How to Create a Font Policy for Your Business

Mix and Match Fonts

Small businesses tend to use word processing software like Microsoft Word for the majority of desktop publishing projects. Those can range from business cards to business letters and provide the first impression of your business for most of your clients. The problem is that because most businesses just use templates and existing documents to create those business materials, there’s a good chance that they include a variety of different fonts — and maybe a few fonts that don’t provide the best impression of a company. If there’s no policy in place to make sure that everyone uses the same fonts for every dekstop publishing project, clients can wonder if your materials really all come from the same business as well as just how professional you are.

A Font Policy

The easy fix for the problem of mixing and matching fonts is a font policy: a decision laying out just what fonts you want to use in any projects related to the business. For most businesses, the problem isn’t that everyone involved with the process of creating marketing materials wants to pick their own fonts. Instead, it’s simply a matter that they don’t have any guidance on what they should choose. Having a list of fonts that can be used on projects related to your business can even speed up desktop publishing projects because you don’t have to compare fonts, trying to make a decision on which to use.

A font policy can be fairly simple: it doesn’t need to be much more than a list of which fonts can be used in the various documents and projects your business produces, with the possible addition of a description on how to use those fonts. If, for instance, you use a specific font in your logo, you can list that font in your font policy. But the odds are good that you don’t want anyone to use that font to set an entire business letter in. Instead, you may want to pick a font or two you know that everyone in your business has access to, such as Times New Roman and Helvetica and limit your projects to those fonts.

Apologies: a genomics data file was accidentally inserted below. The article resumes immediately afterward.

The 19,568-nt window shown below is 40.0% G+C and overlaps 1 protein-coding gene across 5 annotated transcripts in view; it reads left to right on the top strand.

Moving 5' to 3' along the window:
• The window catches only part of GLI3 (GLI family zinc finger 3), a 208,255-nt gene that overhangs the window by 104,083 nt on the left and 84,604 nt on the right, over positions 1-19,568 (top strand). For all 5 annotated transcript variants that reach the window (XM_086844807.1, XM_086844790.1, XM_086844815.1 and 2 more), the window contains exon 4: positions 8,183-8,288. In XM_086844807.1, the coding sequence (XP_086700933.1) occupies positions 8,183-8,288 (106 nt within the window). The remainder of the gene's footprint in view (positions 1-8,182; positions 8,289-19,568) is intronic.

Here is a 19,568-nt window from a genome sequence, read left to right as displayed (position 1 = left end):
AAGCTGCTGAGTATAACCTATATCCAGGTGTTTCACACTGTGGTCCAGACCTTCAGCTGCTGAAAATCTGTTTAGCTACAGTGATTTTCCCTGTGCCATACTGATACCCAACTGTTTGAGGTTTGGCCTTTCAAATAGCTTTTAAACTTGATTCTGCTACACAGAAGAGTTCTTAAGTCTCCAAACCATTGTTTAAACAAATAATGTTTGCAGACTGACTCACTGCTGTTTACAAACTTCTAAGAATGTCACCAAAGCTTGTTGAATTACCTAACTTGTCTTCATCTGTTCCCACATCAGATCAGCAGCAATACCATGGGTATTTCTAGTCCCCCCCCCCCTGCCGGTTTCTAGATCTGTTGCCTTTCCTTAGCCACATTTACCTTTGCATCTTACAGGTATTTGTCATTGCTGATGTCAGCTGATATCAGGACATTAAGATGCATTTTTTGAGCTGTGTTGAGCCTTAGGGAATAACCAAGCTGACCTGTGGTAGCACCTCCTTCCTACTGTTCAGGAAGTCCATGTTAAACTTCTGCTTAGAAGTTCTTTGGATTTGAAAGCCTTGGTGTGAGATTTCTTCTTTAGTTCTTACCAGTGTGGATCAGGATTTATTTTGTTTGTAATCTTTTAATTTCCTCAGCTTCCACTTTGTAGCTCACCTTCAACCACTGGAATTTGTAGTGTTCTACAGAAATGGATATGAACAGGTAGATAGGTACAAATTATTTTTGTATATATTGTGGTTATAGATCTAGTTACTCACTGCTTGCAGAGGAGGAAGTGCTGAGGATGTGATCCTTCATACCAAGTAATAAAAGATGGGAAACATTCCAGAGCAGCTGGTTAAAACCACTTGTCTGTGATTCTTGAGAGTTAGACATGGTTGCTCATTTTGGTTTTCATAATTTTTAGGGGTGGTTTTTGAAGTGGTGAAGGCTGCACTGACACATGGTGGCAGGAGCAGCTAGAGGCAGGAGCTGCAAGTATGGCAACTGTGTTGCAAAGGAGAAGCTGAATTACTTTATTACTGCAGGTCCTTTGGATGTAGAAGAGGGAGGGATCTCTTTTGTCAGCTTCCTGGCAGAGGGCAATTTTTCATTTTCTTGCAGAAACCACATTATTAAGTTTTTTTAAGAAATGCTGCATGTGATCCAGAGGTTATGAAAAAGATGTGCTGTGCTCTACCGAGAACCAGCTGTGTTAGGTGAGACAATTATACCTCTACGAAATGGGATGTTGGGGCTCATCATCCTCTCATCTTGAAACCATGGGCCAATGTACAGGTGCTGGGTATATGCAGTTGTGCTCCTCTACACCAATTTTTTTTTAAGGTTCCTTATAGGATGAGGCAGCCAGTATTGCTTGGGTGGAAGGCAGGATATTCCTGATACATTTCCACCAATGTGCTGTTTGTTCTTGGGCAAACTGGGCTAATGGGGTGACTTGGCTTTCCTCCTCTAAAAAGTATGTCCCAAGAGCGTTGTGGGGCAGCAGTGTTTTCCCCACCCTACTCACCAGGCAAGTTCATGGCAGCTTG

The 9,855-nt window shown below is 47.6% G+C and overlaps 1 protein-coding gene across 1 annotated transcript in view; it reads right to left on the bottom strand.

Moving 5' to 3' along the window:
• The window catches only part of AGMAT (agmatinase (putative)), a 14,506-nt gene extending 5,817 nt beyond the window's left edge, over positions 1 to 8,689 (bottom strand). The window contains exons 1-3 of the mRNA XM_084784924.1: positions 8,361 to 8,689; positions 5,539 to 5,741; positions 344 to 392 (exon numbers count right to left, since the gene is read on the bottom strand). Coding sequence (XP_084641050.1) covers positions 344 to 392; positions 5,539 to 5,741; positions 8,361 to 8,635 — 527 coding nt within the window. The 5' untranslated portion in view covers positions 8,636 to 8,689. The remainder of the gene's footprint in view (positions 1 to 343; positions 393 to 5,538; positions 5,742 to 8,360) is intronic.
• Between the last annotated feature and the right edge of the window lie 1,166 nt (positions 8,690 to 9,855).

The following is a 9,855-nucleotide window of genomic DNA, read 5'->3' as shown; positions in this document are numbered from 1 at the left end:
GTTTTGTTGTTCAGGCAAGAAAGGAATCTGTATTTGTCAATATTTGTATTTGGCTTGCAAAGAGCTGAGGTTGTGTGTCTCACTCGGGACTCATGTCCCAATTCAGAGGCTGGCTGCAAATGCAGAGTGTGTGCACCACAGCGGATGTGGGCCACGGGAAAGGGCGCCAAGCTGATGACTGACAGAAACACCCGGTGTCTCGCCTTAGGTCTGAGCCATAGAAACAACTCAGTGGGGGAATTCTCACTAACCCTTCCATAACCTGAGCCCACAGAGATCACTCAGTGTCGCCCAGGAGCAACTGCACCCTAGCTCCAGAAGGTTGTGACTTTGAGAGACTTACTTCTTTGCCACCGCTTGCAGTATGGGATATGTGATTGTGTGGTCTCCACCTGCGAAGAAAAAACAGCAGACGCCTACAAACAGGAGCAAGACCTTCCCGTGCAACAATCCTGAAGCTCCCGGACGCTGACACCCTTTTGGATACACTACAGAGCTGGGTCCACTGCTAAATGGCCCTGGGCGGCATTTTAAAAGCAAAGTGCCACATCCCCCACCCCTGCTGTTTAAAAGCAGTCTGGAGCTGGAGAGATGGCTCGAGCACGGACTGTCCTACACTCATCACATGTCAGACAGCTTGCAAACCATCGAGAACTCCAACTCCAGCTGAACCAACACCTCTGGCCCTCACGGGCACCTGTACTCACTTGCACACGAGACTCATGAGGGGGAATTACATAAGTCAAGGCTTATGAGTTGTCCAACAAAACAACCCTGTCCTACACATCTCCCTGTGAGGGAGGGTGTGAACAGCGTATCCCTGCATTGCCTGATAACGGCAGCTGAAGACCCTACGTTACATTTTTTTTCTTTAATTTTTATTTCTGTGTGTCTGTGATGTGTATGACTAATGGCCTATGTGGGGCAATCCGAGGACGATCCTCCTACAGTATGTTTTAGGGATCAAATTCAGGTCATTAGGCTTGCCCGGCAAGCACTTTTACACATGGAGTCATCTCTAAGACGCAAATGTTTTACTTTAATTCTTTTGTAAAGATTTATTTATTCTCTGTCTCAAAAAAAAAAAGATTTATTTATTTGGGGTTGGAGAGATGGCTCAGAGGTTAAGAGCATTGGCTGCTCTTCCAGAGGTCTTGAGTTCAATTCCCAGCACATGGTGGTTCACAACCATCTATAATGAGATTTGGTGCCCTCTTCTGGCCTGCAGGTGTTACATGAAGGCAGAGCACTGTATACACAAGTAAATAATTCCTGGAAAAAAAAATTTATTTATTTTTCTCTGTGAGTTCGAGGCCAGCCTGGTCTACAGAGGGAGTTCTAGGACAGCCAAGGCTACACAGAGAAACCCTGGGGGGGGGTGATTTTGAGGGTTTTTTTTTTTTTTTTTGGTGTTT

Exceptions to Policy

There will be some exceptions to your font policy, of course: if you’re putting together an ad meant to catch eyes, you may make use of a fancier font than Times New Roman in order to highlight important text. It may be worth adding a more decorative font or two to your font policy for just that purpose. Fonts that you’ve used in your logo are a good place to start.

But it’s worth making a point to keep all the plainer text to the fonts listed in your policy: as long as you’ve chosen an easy-to-read font, your prospective clients will have an easier time reading your material and may come to associate certain fonts with your business. Furthermore, within standard projects, it is important to stick to your usual fonts. It’s an easy way to avoid using unprofessional fonts or fonts that don’t create the image you want associated with your business, as well as making your business look more professional and able to handle bigger projects.